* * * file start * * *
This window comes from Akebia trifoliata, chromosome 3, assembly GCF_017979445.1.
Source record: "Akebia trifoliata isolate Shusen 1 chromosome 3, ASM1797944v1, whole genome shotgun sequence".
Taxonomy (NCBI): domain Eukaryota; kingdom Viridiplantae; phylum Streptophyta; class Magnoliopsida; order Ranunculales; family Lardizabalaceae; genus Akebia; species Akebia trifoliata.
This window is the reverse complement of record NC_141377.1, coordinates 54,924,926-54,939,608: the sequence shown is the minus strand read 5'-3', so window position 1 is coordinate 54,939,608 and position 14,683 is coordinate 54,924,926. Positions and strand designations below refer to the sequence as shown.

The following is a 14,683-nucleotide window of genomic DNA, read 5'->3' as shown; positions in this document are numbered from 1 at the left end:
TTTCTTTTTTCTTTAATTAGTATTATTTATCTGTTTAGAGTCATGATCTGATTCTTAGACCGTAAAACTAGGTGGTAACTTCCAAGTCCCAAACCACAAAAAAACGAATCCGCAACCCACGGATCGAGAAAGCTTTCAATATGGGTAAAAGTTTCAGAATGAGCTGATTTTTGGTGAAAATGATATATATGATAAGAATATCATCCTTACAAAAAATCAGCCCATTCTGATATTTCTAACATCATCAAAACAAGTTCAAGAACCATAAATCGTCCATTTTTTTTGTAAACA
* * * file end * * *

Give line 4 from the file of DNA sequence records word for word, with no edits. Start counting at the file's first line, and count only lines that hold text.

This window is the reverse complement of record NC_141377.1, coordinates 54,924,926-54,939,608: the sequence shown is the minus strand read 5'-3', so window position 1 is coordinate 54,939,608 and position 14,683 is coordinate 54,924,926. Positions and strand designations below refer to the sequence as shown.